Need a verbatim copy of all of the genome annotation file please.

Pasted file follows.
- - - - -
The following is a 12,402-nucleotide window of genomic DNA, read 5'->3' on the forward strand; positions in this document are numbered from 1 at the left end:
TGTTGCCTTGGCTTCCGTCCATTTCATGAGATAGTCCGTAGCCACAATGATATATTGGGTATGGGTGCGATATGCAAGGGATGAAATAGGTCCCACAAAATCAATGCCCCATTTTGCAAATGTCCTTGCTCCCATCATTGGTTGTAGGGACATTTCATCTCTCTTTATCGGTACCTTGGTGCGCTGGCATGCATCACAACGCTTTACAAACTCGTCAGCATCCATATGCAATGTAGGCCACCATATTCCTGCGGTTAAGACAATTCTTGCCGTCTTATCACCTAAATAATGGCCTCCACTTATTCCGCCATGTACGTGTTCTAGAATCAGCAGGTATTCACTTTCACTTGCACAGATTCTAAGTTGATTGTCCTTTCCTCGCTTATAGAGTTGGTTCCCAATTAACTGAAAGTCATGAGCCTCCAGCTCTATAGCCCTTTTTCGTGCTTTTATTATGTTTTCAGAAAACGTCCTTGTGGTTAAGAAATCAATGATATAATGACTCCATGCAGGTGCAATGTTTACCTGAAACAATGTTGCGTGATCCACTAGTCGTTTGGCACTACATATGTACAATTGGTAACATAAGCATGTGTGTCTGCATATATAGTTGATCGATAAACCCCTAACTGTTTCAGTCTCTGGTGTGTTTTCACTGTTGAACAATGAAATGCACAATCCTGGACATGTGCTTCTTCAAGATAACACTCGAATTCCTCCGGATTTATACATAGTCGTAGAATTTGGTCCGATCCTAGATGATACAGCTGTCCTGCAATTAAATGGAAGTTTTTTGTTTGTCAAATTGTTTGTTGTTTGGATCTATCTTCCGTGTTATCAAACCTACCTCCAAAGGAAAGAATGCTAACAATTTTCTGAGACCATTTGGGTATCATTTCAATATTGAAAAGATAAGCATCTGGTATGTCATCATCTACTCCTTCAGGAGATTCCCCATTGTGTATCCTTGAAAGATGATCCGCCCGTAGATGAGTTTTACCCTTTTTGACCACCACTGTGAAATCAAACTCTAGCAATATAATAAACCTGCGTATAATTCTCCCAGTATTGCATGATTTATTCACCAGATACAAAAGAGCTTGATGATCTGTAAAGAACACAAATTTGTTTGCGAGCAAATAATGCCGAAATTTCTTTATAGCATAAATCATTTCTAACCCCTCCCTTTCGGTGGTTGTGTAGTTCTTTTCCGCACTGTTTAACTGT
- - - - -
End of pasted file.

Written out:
The following is a 12,402-nucleotide window of genomic DNA, read 5'->3' on the forward strand; positions in this document are numbered from 1 at the left end:
TGTTGCCTTGGCTTCCGTCCATTTCATGAGATAGTCCGTAGCCACAATGATATATTGGGTATGGGTGCGATATGCAAGGGATGAAATAGGTCCCACAAAATCAATGCCCCATTTTGCAAATGTCCTTGCTCCCATCATTGGTTGTAGGGACATTTCATCTCTCTTTATCGGTACCTTGGTGCGCTGGCATGCATCACAACGCTTTACAAACTCGTCAGCATCCATATGCAATGTAGGCCACCATATTCCTGCGGTTAAGACAATTCTTGCCGTCTTATCACCTAAATAATGGCCTCCACTTATTCCGCCATGTACGTGTTCTAGAATCAGCAGGTATTCACTTTCACTTGCACAGATTCTAAGTTGATTGTCCTTTCCTCGCTTATAGAGTTGGTTCCCAATTAACTGAAAGTCATGAGCCTCCAGCTCTATAGCCCTTTTTCGTGCTTTTATTATGTTTTCAGAAAACGTCCTTGTGGTTAAGAAATCAATGATATAATGACTCCATGCAGGTGCAATGTTTACCTGAAACAATGTTGCGTGATCCACTAGTCGTTTGGCACTACATATGTACAATTGGTAACATAAGCATGTGTGTCTGCATATATAGTTGATCGATAAACCCCTAACTGTTTCAGTCTCTGGTGTGTTTTCACTGTTGAACAATGAAATGCACAATCCTGGACATGTGCTTCTTCAAGATAACACTCGAATTCCTCCGGATTTATACATAGTCGTAGAATTTGGTCCGATCCTAGATGATACAGCTGTCCTGCAATTAAATGGAAGTTTTTTGTTTGTCAAATTGTTTGTTGTTTGGATCTATCTTCCGTGTTATCAAACCTACCTCCAAAGGAAAGAATGCTAACAATTTTCTGAGACCATTTGGGTATCATTTCAATATTGAAAAGATAAGCATCTGGTATGTCATCATCTACTCCTTCAGGAGATTCCCCATTGTGTATCCTTGAAAGATGATCCGCCCGTAGATGAGTTTTACCCTTTTTGACCACCACTGTGAAATCAAACTCTAGCAATATAATAAACCTGCGTATAATTCTCCCAGTATTGCATGATTTATTCACCAGATACAAAAGAGCTTGATGATCTGTAAAGAACACAAATTTGTTTGCGAGCAAATAATGCCGAAATTTCTTTATAGCATAAATCATTTCTAACCCCTCCCTTTCGGTGGTTGTGTAGTTCTTTTCCGCACTGTTTAACTGT